For those of you to whom the idea of owning Harry Potter’s invisibility cloak appeals, here is a real-life experience from someone who found that a high-vis yellow jacket can have the same effect if worn in the right context.
Mike Baird, an Australian politician, apparently spends one day each year on the streets of his constituency selling The Big Issue. On his most recent outing, and despite wearing the above-mentioned high-vis yellow jacket, Mike was struck by the number of people who hurried passed him in the street with heads down, desperate to avoid eye contact.
It seemed reminiscent to me of our attitude to many of the environmental issues facing society today. These issues are uncomfortable to acknowledge, for in doing so we might have to admit to our personal contribution to the situation and, worse still, actually take some responsibility for change. It’s easier to simply brush past the problems and leave them for someone else to deal with whilst we get on with our busy lives.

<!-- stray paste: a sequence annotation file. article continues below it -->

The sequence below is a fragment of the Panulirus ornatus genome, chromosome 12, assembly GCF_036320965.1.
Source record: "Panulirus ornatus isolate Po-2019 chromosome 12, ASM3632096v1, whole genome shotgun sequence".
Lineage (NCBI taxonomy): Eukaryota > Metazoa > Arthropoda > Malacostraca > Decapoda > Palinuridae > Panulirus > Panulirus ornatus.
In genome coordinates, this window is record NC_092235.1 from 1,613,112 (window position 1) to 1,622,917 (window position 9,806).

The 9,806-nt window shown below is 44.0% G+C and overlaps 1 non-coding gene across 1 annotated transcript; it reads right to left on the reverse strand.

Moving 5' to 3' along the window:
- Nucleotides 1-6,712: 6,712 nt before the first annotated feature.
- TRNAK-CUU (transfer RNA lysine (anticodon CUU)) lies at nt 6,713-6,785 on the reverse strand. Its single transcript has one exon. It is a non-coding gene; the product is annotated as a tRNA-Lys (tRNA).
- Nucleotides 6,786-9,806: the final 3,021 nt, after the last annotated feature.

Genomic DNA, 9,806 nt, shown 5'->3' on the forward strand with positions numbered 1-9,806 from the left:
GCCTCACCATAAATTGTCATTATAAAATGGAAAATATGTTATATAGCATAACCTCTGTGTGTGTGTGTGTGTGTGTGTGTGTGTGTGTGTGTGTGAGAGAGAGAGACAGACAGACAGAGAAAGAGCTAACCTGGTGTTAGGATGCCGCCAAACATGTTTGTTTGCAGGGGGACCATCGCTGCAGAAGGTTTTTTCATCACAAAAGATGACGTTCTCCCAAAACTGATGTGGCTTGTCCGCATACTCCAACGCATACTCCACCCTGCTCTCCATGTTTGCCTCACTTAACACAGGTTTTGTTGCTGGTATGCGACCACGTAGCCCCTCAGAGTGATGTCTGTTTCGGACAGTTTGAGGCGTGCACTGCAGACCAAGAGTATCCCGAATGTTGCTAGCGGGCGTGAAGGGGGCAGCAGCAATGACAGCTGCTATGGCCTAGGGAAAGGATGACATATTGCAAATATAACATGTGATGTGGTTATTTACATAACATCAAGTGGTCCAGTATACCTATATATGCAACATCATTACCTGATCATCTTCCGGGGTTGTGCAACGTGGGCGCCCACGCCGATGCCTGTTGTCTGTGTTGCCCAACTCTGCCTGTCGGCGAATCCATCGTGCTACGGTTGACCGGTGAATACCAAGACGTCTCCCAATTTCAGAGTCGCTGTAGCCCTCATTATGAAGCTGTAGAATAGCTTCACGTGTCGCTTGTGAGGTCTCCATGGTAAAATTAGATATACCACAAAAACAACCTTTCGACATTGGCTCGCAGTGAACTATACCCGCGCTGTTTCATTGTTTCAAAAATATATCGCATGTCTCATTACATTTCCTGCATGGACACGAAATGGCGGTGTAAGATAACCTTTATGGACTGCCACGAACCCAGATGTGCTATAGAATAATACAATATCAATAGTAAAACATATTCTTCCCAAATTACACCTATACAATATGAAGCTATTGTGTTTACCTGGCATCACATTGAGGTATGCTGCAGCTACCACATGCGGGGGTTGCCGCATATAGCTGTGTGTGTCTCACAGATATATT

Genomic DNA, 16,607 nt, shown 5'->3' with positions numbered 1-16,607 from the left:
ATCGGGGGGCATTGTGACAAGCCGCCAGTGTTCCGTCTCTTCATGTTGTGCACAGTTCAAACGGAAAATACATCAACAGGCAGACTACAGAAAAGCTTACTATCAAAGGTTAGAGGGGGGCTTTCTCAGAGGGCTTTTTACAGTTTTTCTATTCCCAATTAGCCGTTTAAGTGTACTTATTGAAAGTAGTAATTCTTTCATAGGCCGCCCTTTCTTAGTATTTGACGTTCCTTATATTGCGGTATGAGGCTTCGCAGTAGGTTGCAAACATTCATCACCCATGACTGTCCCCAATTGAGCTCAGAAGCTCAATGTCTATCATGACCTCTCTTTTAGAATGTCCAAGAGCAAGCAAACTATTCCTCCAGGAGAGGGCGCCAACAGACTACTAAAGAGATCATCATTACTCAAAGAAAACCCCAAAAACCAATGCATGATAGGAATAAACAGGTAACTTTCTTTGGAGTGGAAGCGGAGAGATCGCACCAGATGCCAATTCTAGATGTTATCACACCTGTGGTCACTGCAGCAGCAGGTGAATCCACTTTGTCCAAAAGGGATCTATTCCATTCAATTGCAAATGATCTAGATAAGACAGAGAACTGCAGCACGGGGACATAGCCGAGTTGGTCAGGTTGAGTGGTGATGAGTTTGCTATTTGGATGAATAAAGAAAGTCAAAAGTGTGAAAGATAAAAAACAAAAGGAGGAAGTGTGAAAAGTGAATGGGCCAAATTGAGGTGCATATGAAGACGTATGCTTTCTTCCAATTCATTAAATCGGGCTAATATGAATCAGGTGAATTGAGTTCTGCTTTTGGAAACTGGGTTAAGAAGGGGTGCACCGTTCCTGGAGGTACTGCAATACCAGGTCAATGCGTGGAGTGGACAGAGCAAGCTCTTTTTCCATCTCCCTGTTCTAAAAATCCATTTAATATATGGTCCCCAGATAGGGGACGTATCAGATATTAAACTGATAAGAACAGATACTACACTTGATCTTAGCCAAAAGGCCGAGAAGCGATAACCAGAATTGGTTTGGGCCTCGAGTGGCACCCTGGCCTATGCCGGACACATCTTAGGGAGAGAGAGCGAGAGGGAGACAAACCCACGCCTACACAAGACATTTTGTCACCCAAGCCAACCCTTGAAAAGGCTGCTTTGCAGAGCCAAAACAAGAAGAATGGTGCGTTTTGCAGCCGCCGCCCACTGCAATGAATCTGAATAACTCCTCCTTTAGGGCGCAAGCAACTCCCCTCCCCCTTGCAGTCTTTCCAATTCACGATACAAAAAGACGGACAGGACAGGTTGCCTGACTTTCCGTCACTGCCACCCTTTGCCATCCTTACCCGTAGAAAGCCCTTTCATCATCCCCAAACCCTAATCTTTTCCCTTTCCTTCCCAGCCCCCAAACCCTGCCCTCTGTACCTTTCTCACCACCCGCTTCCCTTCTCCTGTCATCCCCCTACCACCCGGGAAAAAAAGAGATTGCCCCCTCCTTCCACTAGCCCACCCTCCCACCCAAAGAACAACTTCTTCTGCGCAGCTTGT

Returning to the invisibility cloak. Mike Baird’s conclusion was that it wasn’t fun being invisible. In fact, it was really lonely. Humans are a sociable species. We thrive on contact with other humans, just as we thrive on contact with the natural world.
In our pursuit of immediate gratification, in our rush to achieve our goals, we can end up isolating ourselves from other people and from our communities. In so doing we are actually creating a very lonely world for ourselves – the opposite of what might truly give us the happiness we crave.
The image of this post features a leopard tortoise in Northern Namibia. A gentle reminder to slow down to a tortoise’s pace from time to time. Maybe to take a moment to smile at the next Big Issue seller you see in the street, perhaps even to stop and talk to him or her.
I believe that our lack of compassion for each other is at the heart of today’s sustainability issues. It’s about our interaction with other members of the human race, not just our interaction with the natural world.
Maybe a few slow tortoise steps every day could help to bring about positive change?